My daughter didn’t potty train on her second birthday. She didn’t potty train on her third birthday. Now it’s a couple months into her third year, and Mama is nervous. Learning to use the toilet is an important milestone. Most children start working on this skill between 18 months and 3 years of age.
But my 3-year-old daughter is showing no signs of potty training readiness.
- Waking up with a dry diaper
- Showing interest in the potty
- Letting you know when he or she has a wet or poopy diaper
- Letting you know when he or she is going to pee or poop
- Talking about the potty
- Going to a corner or stopping an activity and squatting to poop
- Expressing diaper discomfort
She’s not ready, but Mama’s ready! I want to kick that diaper pail to the curb. What if your child is displaying pretty big signs that you should wait to potty train.
- Crying when you mention potty training
- Yelling “NO” when you ask them to use the potty
- Delaying using the potty and having an “accident” right after trying
- Withholding pooping because he or she doesn’t want to use the toilet
Why do I continue to potty train her if she’s not ready? It’s because I’m so afraid of having a 4-year-old who isn’t potty trained. Everyone else was done at three. Most children are able to control both bladder and bowels and leave diapers behind sometime between 3 and 4 years old. We need to be done at three! What will people say or think? I’m ashamed for feeling this way.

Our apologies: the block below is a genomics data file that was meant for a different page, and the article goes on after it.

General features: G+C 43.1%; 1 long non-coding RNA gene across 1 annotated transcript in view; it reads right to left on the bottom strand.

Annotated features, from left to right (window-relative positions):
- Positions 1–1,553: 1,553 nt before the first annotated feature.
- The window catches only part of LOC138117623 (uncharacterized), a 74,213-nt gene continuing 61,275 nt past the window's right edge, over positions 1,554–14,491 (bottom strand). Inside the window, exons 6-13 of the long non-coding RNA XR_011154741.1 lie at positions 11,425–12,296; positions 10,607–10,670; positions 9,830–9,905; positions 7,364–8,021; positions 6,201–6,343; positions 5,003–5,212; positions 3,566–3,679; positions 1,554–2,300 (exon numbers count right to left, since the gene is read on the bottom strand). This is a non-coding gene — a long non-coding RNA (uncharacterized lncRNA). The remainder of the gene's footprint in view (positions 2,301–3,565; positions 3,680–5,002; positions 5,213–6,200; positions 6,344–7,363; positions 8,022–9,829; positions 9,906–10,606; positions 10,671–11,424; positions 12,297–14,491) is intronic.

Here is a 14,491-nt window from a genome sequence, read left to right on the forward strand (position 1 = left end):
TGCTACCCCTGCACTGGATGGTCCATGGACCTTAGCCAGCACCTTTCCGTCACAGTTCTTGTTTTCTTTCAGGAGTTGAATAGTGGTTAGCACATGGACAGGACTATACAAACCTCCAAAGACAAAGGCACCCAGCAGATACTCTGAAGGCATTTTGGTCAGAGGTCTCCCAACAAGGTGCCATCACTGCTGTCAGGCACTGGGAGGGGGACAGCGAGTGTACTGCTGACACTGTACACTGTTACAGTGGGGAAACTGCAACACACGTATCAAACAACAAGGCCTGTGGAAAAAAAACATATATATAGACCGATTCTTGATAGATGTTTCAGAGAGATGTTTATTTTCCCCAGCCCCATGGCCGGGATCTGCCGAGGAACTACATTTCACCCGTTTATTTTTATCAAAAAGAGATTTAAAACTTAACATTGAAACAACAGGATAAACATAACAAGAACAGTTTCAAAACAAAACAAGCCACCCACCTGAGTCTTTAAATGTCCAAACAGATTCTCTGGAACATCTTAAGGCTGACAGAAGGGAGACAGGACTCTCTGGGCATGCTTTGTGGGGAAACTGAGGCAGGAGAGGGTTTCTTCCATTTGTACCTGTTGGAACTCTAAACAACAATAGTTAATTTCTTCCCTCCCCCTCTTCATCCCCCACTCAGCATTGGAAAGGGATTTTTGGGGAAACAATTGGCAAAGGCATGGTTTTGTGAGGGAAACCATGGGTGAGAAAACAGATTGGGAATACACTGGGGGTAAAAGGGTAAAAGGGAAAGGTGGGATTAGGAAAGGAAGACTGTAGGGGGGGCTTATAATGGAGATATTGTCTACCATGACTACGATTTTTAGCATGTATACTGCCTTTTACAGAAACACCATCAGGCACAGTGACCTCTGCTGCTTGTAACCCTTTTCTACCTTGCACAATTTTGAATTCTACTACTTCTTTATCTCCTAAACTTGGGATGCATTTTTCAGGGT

When my kid doesn’t hit a milestone, I feel anxiety. I feel like a failure especially since I’m a stay-at-home mom, and this is my only job. Why can’t I get this right? I compare my kids to others and my mothering. I spiral into anger, confusion, and anxiety. Very un-Stay-in-Bed-Mom-like. This is a trigger that I’m conscious of in my life.
I feel resentful of other moms who have success with their sticker charts and have kids who proudly proclaim, “I go potty.”
But here’s the reality. Having been a former school teacher, I know kids are on their own schedule. There’s no “typical” schedule. Potty training is no different.
According to a 1999 article in The New York Times, only 60 percent of children have achieved mastery of the toilet by 36 months, the study found, and 2 percent remain untrained at the age of 4 years. Phew.
This isn’t my failure. It’s not my daughter’s failure.
Since the Second World War, kids are taking longer to potty train. Why should mine be no different?
Potty training isn’t up to me, the parent. I don’t get to choose the timeline. I’m not in control of how this all goes down.
Above all, it’s important to stay positive. An article on Care.com states that “Children late to potty train can sense disapproval” and that it’s imperative to “instill confidence in [children] that they will indeed become potty trained.” They need to feel they can do it. “It’s a relief to them a feeling that they are on the right path,” the article quotes.
- “Guide for Parents – Toilet Training Your Child: The Basics” – aap.org
- “Potty Training Tips for When Your Kids Won’t Go” – Family Education
- “Toilet Training” – Johns Hopkins Medicine
- “Two Experts Do Battle Over Potty Training” – The New York Times
A Final Thought – From the Pillow
My daughter is on her own journey throughout childhood.
So it’s my job to be a positive partner in it.
Do you have a late potty trainer? How do you deal?